Tyre recommendations for a 4x4 trayback with heavy slideon camper

Submitted: Wednesday, May 05, 2010 at 21:56
ThreadID: 78248 Views:3443 Replies:4 FollowUps:4
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We are heading off through central australia to W A and I have at present BFG A/T's are there any other tyres with higher weight carrying capabilities able to cope with the rigours of such tracks worth considering?
Alex
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Reply By: Mick O - Wednesday, May 05, 2010 at 22:14

Wednesday, May 05, 2010 at 22:14
Alex,

try the Toyo Open Country MT. Amazing sidewall strength and a heavy load rating to boot. I have just fitted to 285/75-16's to the new Toyota. I saw them in action in the Great Sandy last year and they performed admirably. Price is between $405 and $490 so shop around.

Cheers Mick
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trip would doubtless be attended with much hardship.''
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Follow Up By: prado4x4 - Thursday, May 06, 2010 at 10:00

Thursday, May 06, 2010 at 10:00
I can agree with you there Mick.

I've got a 79 series trayback with an alloy canopy, rooftop tent, camper, etc so it's on the heavy side - especially over the rear axle. Like you I've also got 285/75R16 Toyo Open Country MT's.

It's interesting to hear you're comments on the vehicle that had them in the Great Sandy. I was up for a new set of tyres, and couldn't get the BFG MT's I'd been using previously (it was in the time when BFG was going from the KM to the KM2 muddies, and supply was poor - plus I'd always been very wary of the thin sidewalls on the BFG's in dry/stake prone country).

After looking at the alternatives, I decided on the Toyo's as a replacement set after seeing how well they did on a 4WD Race Vehicle that I supported in the Australasian Safari out here in WA (7 days of Offroad Racing through some fairly tough country - tyre/stake wise). Price wise, they weren't much more expensive than the competition after doing some shopping around.

In comparison to the BFG MT's I had on previously, they are a much stronger tyre - especially the sidewalls, and seem to be holding up / chipping less also.

John
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Reply By: REV'S - Wednesday, May 05, 2010 at 22:46

Wednesday, May 05, 2010 at 22:46
Hi Alex
We have a Wombat Slideon mounted on a 70 series tray back, we can recommend both the Cooper SST mud or ST A/T tyres and are readily available. We have no probs and have done the Simpson, Vic High-country and getting ready to do Cape York in June. HOw long have you had your Wombat? and what number is yours ? ours is no46. unable to send photo as only a visitor on this site. If interested contact Steve at Wombat and get our ph no
Regards Allan & Mary Anne
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Reply By: racinrob - Thursday, May 06, 2010 at 16:19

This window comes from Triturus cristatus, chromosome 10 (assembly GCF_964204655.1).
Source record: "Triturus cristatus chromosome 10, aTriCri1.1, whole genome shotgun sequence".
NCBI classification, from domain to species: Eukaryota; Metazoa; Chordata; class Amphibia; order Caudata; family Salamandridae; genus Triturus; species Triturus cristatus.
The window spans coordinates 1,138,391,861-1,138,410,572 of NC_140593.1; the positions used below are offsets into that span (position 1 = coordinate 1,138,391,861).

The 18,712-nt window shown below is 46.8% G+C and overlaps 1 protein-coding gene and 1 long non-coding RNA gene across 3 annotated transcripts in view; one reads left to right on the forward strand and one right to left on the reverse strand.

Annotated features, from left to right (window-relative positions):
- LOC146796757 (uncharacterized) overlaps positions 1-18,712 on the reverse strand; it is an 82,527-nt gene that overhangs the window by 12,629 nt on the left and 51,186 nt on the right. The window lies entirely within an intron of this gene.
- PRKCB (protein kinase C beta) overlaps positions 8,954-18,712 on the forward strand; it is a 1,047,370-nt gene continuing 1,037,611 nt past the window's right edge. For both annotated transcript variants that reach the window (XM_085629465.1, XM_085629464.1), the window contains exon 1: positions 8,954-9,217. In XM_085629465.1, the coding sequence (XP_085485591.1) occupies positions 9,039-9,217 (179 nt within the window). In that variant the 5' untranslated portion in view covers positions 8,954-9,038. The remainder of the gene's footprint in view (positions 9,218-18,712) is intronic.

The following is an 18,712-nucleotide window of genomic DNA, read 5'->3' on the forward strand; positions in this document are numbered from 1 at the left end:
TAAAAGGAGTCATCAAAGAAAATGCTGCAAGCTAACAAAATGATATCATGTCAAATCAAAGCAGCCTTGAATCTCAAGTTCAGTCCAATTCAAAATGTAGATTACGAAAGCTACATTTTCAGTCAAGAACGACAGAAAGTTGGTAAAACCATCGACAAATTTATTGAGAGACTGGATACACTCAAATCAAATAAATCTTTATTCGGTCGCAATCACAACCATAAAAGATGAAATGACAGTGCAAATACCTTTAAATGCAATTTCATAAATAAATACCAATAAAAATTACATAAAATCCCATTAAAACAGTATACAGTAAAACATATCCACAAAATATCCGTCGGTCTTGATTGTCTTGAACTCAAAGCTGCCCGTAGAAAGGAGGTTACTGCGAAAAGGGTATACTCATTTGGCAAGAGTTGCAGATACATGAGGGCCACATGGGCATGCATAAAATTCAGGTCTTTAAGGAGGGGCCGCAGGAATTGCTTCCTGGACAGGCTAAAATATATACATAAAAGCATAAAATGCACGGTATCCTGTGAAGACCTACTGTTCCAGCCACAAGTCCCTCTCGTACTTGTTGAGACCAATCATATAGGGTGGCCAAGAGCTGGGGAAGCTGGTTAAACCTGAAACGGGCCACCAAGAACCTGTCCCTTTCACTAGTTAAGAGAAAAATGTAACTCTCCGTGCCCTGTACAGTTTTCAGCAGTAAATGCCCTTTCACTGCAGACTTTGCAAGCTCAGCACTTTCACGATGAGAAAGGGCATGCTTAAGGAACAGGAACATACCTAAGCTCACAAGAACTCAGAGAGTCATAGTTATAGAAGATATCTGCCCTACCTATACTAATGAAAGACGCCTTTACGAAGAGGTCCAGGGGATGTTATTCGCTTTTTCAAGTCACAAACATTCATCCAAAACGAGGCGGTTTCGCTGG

Thursday, May 06, 2010 at 16:19
I have a 75 series 'Cruiser and carry a Compass slide on, all up weight is 3.750 tonnes and at present am running Cooper S/Ts 265/75 R16 and they appear to be doing a good job after having big problems with earlier Coopers. These are replacement tyres after the first TWO SETS failed miserably at around 20,000 kms, the distributors supplied them a very reduced price.

Rob.
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Follow Up By: KyleF250 - Friday, May 07, 2010 at 21:07

Friday, May 07, 2010 at 21:07
yeah cooper/mickey thompson/dick cepek got a habit of pulling lugs out and flow cracking
goodyear silent armour pick of tyres for me on the f-truck
tyre pressures need to be adjusted to suit road conditions
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Follow Up By: KyleF250 - Friday, May 07, 2010 at 21:07

Friday, May 07, 2010 at 21:07
yeah cooper/mickey thompson/dick cepek got a habit of pulling lugs out and flow cracking
goodyear silent armour pick of tyres for me on the f-truck
tyre pressures need to be adjusted to suit road conditions
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FollowupID: 685857

Follow Up By: Member - Bucky - Friday, May 28, 2010 at 05:31

Friday, May 28, 2010 at 05:31
Kylef250

As far as I know, those tyres you talked about, all come out of the one factory, these days.


I suppose it don't really matter, as long as you get LT construction, that's the key, but I hear thoseTojo boys talking about the Open Country tyres too.

Me ?......I prefer my B F Goodrich, AT's in a LT construction.

I punished mine last yaer, big time, but the integrity of the tyre remains good. There are a lot of cuts and chips on them,, but just look at where we went, and the pressures we were running, and you will get them too.


Cheers
Bucky

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FollowupID: 688582

Reply By: Robin Miller - Friday, May 28, 2010 at 07:50

Friday, May 28, 2010 at 07:50
These isn't much that competes with them Alex - all tyres like BFG AT have compromizes so you must pick the one with the least compromize for your circumstances.

Your type of rig has a high C of G and its central to have good grip on gravel so serated pattern with more than 50% rubber over the tread area is central hence you can't even consider anything with big blocks which causes the tyre to roll across gravel, and also to much tread surface gives gravel particles no where to slot into.

For long distances on gravel roads the BFG type pattern offers significantly more grip and don't slide as much which is why they win tyre shootout's in this type of country, the 80psi min rating of say my new ones is also a bonus.

General grabber make a knock off pattern which isn't bad if trying to save every dollar but not for me as $300 for 265/75 AT's I considered acceptable.





Robin Miller

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